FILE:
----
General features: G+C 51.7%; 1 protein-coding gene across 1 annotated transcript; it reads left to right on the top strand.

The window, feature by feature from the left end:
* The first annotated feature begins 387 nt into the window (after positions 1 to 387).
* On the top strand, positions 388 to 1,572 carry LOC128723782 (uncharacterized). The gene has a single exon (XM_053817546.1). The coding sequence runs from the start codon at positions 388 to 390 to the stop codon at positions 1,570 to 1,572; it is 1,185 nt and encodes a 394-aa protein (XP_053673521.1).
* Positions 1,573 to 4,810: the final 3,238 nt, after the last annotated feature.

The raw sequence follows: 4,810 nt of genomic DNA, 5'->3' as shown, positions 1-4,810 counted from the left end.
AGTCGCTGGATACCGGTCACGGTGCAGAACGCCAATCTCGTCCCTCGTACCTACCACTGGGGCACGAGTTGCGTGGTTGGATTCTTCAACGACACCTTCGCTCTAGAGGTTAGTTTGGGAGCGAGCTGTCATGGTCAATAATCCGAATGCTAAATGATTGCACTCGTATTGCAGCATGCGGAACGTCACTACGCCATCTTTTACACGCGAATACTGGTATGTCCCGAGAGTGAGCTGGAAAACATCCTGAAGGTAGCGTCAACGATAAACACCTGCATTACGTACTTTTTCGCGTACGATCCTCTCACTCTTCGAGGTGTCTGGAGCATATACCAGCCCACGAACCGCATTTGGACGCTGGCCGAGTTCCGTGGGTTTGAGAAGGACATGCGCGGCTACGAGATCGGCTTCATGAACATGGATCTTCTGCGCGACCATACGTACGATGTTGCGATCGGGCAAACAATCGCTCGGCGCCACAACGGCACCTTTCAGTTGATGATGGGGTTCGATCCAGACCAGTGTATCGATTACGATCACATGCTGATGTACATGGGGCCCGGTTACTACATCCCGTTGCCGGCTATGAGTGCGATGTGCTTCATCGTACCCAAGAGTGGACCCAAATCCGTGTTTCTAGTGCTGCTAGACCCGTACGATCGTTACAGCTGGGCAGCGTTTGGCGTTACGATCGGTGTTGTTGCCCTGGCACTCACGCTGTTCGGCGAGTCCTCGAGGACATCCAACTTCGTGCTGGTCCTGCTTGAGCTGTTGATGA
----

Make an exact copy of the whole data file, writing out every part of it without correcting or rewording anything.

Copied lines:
General features: G+C 51.7%; 1 protein-coding gene across 1 annotated transcript; it reads left to right on the top strand.

The window, feature by feature from the left end:
* The first annotated feature begins 387 nt into the window (after positions 1 to 387).
* On the top strand, positions 388 to 1,572 carry LOC128723782 (uncharacterized). The gene has a single exon (XM_053817546.1). The coding sequence runs from the start codon at positions 388 to 390 to the stop codon at positions 1,570 to 1,572; it is 1,185 nt and encodes a 394-aa protein (XP_053673521.1).
* Positions 1,573 to 4,810: the final 3,238 nt, after the last annotated feature.

The raw sequence follows: 4,810 nt of genomic DNA, 5'->3' as shown, positions 1-4,810 counted from the left end.
AGTCGCTGGATACCGGTCACGGTGCAGAACGCCAATCTCGTCCCTCGTACCTACCACTGGGGCACGAGTTGCGTGGTTGGATTCTTCAACGACACCTTCGCTCTAGAGGTTAGTTTGGGAGCGAGCTGTCATGGTCAATAATCCGAATGCTAAATGATTGCACTCGTATTGCAGCATGCGGAACGTCACTACGCCATCTTTTACACGCGAATACTGGTATGTCCCGAGAGTGAGCTGGAAAACATCCTGAAGGTAGCGTCAACGATAAACACCTGCATTACGTACTTTTTCGCGTACGATCCTCTCACTCTTCGAGGTGTCTGGAGCATATACCAGCCCACGAACCGCATTTGGACGCTGGCCGAGTTCCGTGGGTTTGAGAAGGACATGCGCGGCTACGAGATCGGCTTCATGAACATGGATCTTCTGCGCGACCATACGTACGATGTTGCGATCGGGCAAACAATCGCTCGGCGCCACAACGGCACCTTTCAGTTGATGATGGGGTTCGATCCAGACCAGTGTATCGATTACGATCACATGCTGATGTACATGGGGCCCGGTTACTACATCCCGTTGCCGGCTATGAGTGCGATGTGCTTCATCGTACCCAAGAGTGGACCCAAATCCGTGTTTCTAGTGCTGCTAGACCCGTACGATCGTTACAGCTGGGCAGCGTTTGGCGTTACGATCGGTGTTGTTGCCCTGGCACTCACGCTGTTCGGCGAGTCCTCGAGGACATCCAACTTCGTGCTGGTCCTGCTTGAGCTGTTGATGA